Bipolar rings from jet-inflated bubbles around evolved binary stars

Muhammad Akashi, Noam Soker

Research output: Contribution to journalArticlepeer-review

5 Scopus citations


We show that a fast wind that expands into a bipolar nebula composed of two opposite jetinflated bubbles can form a pair of bipolar rings around giant stars. Our model assumes three mass-loss episodes: a spherical slow and dense shell, two opposite jets, and a spherical fast wind. We use the FLASH hydrodynamical code in three-dimensions to simulate the flow, and obtain the structure of the nebula. We assume that the jets are launched from an accretion disc around a stellar companion to the giant star. The accretion disc is assumed to be formed when the primary giant star and the secondary star suffer a strong interaction accompanied by a rapid mass transfer process from the primary to the secondary star, mainly a main-sequence star. Later in the evolution the primary star is assumed to shrink and blow a fast tenuous wind that interacts with the dense gas on the surface of the bipolar structure. We assume that the dense mass-loss episode before the jets are launched is spherically symmetric. Our results might be applicable to some planetary nebulae, and further emphasize the large variety of morphological features that can be formed by jets. But we could not reproduce some of the properties of the outer rings of SN 1987A. It seems that some objects, like SN 1987A, require a pre-jets mass-loss episode with a mass concentration at mid-latitudes.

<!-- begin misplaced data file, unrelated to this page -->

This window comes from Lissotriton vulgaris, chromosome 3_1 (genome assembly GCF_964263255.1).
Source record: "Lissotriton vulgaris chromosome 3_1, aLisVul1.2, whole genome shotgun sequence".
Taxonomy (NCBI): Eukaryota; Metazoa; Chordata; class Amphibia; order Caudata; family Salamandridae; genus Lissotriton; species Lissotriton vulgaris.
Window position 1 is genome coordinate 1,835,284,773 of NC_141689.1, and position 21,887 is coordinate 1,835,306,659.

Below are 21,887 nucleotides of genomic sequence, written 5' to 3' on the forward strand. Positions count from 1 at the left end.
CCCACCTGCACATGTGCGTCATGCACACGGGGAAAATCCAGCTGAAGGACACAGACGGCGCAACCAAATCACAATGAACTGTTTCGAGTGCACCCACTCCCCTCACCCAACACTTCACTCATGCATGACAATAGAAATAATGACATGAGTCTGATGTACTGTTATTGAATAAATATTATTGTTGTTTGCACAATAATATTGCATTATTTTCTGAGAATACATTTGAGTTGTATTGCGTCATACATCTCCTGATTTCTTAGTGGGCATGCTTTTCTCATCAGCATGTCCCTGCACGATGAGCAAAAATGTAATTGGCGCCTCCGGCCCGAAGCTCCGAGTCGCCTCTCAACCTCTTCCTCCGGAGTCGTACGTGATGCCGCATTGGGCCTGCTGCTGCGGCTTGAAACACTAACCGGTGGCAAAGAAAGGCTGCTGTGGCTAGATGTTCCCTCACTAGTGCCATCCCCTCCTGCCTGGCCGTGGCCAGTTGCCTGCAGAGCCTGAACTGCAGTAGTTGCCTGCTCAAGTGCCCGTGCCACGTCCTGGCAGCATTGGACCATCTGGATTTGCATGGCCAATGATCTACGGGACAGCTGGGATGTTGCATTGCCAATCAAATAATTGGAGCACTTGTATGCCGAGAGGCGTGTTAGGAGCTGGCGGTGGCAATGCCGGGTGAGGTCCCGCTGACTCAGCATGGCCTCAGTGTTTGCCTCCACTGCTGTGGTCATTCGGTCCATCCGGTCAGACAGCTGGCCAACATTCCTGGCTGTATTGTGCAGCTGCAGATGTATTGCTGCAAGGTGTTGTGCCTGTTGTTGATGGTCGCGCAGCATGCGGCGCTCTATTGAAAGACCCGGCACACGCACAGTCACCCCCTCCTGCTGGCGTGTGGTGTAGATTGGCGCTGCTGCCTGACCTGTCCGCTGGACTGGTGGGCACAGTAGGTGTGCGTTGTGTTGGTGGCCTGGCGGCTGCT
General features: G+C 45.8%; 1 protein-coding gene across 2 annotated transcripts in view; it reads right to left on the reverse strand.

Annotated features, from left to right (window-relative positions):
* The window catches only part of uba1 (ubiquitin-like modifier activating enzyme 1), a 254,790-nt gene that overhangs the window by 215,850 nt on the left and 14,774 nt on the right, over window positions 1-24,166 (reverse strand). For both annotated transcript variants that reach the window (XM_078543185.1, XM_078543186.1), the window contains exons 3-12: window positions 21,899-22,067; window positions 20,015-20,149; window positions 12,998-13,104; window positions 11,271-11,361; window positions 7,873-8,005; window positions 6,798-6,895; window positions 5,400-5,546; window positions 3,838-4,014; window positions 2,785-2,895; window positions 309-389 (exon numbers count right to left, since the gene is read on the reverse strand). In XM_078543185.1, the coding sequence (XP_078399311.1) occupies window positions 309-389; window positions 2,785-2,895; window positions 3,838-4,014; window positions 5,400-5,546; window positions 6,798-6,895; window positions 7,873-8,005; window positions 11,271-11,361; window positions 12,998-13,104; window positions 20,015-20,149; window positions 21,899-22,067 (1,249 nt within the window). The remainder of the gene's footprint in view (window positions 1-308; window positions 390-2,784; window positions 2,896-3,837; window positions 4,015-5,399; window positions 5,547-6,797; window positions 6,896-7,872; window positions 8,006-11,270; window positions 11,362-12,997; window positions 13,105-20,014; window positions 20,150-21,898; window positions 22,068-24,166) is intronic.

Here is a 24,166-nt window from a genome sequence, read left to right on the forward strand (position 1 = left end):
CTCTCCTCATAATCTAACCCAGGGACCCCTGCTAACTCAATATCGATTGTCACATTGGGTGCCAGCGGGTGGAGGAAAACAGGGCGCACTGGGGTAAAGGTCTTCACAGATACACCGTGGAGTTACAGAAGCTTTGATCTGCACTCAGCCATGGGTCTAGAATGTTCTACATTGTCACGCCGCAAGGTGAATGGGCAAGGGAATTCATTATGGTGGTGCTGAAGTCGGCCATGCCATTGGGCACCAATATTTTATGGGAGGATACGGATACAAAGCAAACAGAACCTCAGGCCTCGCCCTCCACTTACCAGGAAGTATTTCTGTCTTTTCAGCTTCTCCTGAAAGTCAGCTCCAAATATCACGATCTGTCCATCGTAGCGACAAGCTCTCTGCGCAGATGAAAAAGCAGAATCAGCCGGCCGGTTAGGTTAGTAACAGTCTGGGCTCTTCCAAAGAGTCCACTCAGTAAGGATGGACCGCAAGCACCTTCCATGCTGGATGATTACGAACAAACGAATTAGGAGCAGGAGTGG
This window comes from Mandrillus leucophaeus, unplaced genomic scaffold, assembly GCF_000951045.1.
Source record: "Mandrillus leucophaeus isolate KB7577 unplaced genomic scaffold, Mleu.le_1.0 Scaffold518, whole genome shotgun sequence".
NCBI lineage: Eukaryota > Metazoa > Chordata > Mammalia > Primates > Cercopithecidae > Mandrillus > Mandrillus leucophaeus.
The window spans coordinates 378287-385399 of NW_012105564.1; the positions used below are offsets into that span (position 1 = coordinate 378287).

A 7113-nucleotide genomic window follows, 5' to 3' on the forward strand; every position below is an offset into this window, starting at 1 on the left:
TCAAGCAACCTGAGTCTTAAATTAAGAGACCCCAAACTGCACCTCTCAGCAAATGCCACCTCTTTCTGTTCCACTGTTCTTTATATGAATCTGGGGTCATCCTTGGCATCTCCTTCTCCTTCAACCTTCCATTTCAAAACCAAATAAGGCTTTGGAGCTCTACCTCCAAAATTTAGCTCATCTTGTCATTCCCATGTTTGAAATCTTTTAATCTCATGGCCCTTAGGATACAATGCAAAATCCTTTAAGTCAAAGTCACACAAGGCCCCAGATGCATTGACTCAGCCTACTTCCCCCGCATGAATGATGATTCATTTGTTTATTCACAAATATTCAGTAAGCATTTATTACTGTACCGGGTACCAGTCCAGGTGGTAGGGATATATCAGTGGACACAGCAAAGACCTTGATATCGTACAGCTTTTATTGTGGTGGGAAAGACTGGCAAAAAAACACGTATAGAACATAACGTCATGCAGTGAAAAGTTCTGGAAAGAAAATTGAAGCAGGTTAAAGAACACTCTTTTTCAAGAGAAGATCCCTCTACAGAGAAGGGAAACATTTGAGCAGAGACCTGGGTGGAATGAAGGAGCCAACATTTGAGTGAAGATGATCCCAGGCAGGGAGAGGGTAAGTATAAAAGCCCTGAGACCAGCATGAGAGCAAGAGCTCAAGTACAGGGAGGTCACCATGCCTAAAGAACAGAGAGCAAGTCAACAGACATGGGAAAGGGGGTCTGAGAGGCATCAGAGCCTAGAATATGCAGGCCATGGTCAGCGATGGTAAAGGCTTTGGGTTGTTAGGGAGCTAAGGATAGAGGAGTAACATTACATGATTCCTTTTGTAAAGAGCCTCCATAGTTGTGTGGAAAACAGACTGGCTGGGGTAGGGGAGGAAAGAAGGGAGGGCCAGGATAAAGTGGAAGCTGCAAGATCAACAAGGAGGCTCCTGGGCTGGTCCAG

Original languageEnglish
Article numberstw1683
Pages (from-to)206-216
Number of pages11
JournalMonthly Notices of the Royal Astronomical Society
Issue number1
StatePublished - 11 Oct 2016
Externally publishedYes


  • Binaries: general
  • Planetary nebulae: general
  • Stars: AGB and post-AGB
  • Stars: mass-loss

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